Any suitable method of administering the presently useful compound or compounds to the mammal to be treated may be used. The particular method of administration chosen is preferably one which allows the presently useful compound or compounds to have the desired therapeutic effect in an effective manner, e.g., low medication concentration and low incidence of side effects. In many applications, the presently useful compound or compounds are administered to a mammal in a manner substantially similar to that used to administer alpha agonists, in particular alpha 2 agonists, to obtain the same or similar therapeutic effect or effects.

Administration of the presently useful compounds for use in the methods of this invention can include, but are not limited to, oral, parenteral, topical, intra-articular and other modes of systemic administration. The compounds are administered in a therapeutically effective amount either alone or in combination with a suitable pharmaceutically acceptable carrier or excipient.

Depending on the intended mode of administration, the presently useful compound or compounds may be incorporated in any pharmaceutically acceptable dosage form, such as for example, tablets, suppositories, pills, capsules, powders, liquids, suspensions, emulsions, aerosols or the like, preferably in unit dosage forms suitable for single administration of precise dosages, or sustained release dosage forms for continuous controlled administration. Preferably, the dosage form will include a pharmaceutically acceptable excipient and the presently useful compound or compounds and, in addition, may contain other medicinal agents, pharmaceutical agents, carriers, adjutants, etc.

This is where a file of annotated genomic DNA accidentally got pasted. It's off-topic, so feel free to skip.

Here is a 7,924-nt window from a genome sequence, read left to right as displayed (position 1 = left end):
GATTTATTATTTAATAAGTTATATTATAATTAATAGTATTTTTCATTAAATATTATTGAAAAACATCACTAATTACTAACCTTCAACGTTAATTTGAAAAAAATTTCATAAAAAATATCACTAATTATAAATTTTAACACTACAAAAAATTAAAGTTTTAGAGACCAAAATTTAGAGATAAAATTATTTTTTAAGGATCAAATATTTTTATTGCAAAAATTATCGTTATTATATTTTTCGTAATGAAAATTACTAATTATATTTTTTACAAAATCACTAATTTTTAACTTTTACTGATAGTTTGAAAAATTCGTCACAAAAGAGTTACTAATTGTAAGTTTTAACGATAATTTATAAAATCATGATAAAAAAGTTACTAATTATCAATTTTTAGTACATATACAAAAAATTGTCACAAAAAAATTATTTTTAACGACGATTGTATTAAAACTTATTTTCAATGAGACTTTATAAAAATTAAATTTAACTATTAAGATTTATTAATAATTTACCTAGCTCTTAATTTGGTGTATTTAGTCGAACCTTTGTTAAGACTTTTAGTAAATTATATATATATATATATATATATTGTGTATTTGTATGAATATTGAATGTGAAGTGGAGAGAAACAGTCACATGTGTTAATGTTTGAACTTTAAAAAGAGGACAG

For solid dosage forms, non-toxic solid carriers include, but are not limited to, pharmaceutical grades of mannitol, lactose, starch, magnesium stearate, sodium saccharin, the polyalkylene glycols, talcum, cellulose, glucose, sucrose and magnesium carbonate. An example of a solid dosage form for carrying out the invention is a suppository containing propylene glycol as the carrier. Liquid pharmaceutically administrable dosage forms can, for example, comprise a solution or suspension of one or more of the presently useful compounds and optional pharmaceutical adjutants in a carrier, such as for example, water, saline, aqueous dextrose, glycerol, ethanol and the like, to thereby form a solution or suspension. If desired, the pharmaceutical composition to be administered may also contain minor amounts of nontoxic auxiliary substances such as wetting or emulsifying agents, pH buffering agents and the like. Typical examples of such auxiliary agents are sodium acetate, sorbitan monolaurate, triethanolamine, sodium acetate, triethanolamine oleate, etc. Actual methods of preparing such dosage forms are known, or will be apparent, to those skilled in this art; for example, see Remington's Pharmaceutical Sciences, Mack Publishing Company, Easton, Pa., 16th Edition, 1980. The composition of the formulation to be administered, in any event, contains a quantity of one or more of the presently useful compounds in an amount effective to provide the desired therapeutic effect.